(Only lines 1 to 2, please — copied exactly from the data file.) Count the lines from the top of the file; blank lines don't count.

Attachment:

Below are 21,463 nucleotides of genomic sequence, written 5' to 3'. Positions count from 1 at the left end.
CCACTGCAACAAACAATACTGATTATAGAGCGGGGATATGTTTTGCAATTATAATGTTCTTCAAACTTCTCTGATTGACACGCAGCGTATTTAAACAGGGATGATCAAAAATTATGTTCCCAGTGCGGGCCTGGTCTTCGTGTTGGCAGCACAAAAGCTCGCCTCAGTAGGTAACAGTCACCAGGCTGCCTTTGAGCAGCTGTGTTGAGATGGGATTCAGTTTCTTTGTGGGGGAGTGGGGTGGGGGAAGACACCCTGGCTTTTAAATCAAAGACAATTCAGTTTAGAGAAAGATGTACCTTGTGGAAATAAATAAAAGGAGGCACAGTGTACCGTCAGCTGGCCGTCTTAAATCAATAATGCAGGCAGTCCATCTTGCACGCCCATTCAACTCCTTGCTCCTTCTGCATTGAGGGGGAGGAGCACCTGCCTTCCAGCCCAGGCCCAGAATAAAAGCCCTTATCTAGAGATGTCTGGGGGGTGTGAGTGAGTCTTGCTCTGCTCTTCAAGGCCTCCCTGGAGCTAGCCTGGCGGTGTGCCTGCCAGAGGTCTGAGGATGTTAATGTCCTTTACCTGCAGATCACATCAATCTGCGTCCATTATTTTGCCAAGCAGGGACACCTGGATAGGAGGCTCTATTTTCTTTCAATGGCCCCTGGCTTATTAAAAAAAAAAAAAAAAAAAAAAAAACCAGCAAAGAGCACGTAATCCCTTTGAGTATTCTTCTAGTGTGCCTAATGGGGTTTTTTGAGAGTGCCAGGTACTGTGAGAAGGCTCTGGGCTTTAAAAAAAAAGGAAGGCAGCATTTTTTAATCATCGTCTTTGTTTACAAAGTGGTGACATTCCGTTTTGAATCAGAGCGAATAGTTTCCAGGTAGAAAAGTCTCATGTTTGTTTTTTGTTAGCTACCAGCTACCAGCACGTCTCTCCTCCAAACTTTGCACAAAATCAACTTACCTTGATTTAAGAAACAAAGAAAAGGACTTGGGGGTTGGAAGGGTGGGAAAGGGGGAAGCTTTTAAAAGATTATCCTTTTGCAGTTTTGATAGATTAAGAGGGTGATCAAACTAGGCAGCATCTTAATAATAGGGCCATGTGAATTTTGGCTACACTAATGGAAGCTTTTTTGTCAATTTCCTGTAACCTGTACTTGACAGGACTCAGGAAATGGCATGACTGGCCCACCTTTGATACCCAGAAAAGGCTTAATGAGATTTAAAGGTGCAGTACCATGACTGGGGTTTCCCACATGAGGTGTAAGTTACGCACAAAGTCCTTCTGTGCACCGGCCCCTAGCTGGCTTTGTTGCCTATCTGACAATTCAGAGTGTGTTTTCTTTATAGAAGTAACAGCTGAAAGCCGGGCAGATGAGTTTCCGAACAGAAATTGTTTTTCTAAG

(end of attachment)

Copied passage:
Below are 21,463 nucleotides of genomic sequence, written 5' to 3'. Positions count from 1 at the left end.
CCACTGCAACAAACAATACTGATTATAGAGCGGGGATATGTTTTGCAATTATAATGTTCTTCAAACTTCTCTGATTGACACGCAGCGTATTTAAACAGGGATGATCAAAAATTATGTTCCCAGTGCGGGCCTGGTCTTCGTGTTGGCAGCACAAAAGCTCGCCTCAGTAGGTAACAGTCACCAGGCTGCCTTTGAGCAGCTGTGTTGAGATGGGATTCAGTTTCTTTGTGGGGGAGTGGGGTGGGGGAAGACACCCTGGCTTTTAAATCAAAGACAATTCAGTTTAGAGAAAGATGTACCTTGTGGAAATAAATAAAAGGAGGCACAGTGTACCGTCAGCTGGCCGTCTTAAATCAATAATGCAGGCAGTCCATCTTGCACGCCCATTCAACTCCTTGCTCCTTCTGCATTGAGGGGGAGGAGCACCTGCCTTCCAGCCCAGGCCCAGAATAAAAGCCCTTATCTAGAGATGTCTGGGGGGTGTGAGTGAGTCTTGCTCTGCTCTTCAAGGCCTCCCTGGAGCTAGCCTGGCGGTGTGCCTGCCAGAGGTCTGAGGATGTTAATGTCCTTTACCTGCAGATCACATCAATCTGCGTCCATTATTTTGCCAAGCAGGGACACCTGGATAGGAGGCTCTATTTTCTTTCAATGGCCCCTGGCTTATTAAAAAAAAAAAAAAAAAAAAAAAAACCAGCAAAGAGCACGTAATCCCTTTGAGTATTCTTCTAGTGTGCCTAATGGGGTTTTTTGAGAGTGCCAGGTACTGTGAGAAGGCTCTGGGCTTTAAAAAAAAAGGAAGGCAGCATTTTTTAATCATCGTCTTTGTTTACAAAGTGGTGACATTCCGTTTTGAATCAGAGCGAATAGTTTCCAGGTAGAAAAGTCTCATGTTTGTTTTTTGTTAGCTACCAGCTACCAGCACGTCTCTCCTCCAAACTTTGCACAAAATCAACTTACCTTGATTTAAGAAACAAAGAAAAGGACTTGGGGGTTGGAAGGGTGGGAAAGGGGGAAGCTTTTAAAAGATTATCCTTTTGCAGTTTTGATAGATTAAGAGGGTGATCAAACTAGGCAGCATCTTAATAATAGGGCCATGTGAATTTTGGCTACACTAATGGAAGCTTTTTTGTCAATTTCCTGTAACCTGTACTTGACAGGACTCAGGAAATGGCATGACTGGCCCACCTTTGATACCCAGAAAAGGCTTAATGAGATTTAAAGGTGCAGTACCATGACTGGGGTTTCCCACATGAGGTGTAAGTTACGCACAAAGTCCTTCTGTGCACCGGCCCCTAGCTGGCTTTGTTGCCTATCTGACAATTCAGAGTGTGTTTTCTTTATAGAAGTAACAGCTGAAAGCCGGGCAGATGAGTTTCCGAACAGAAATTGTTTTTCTAAG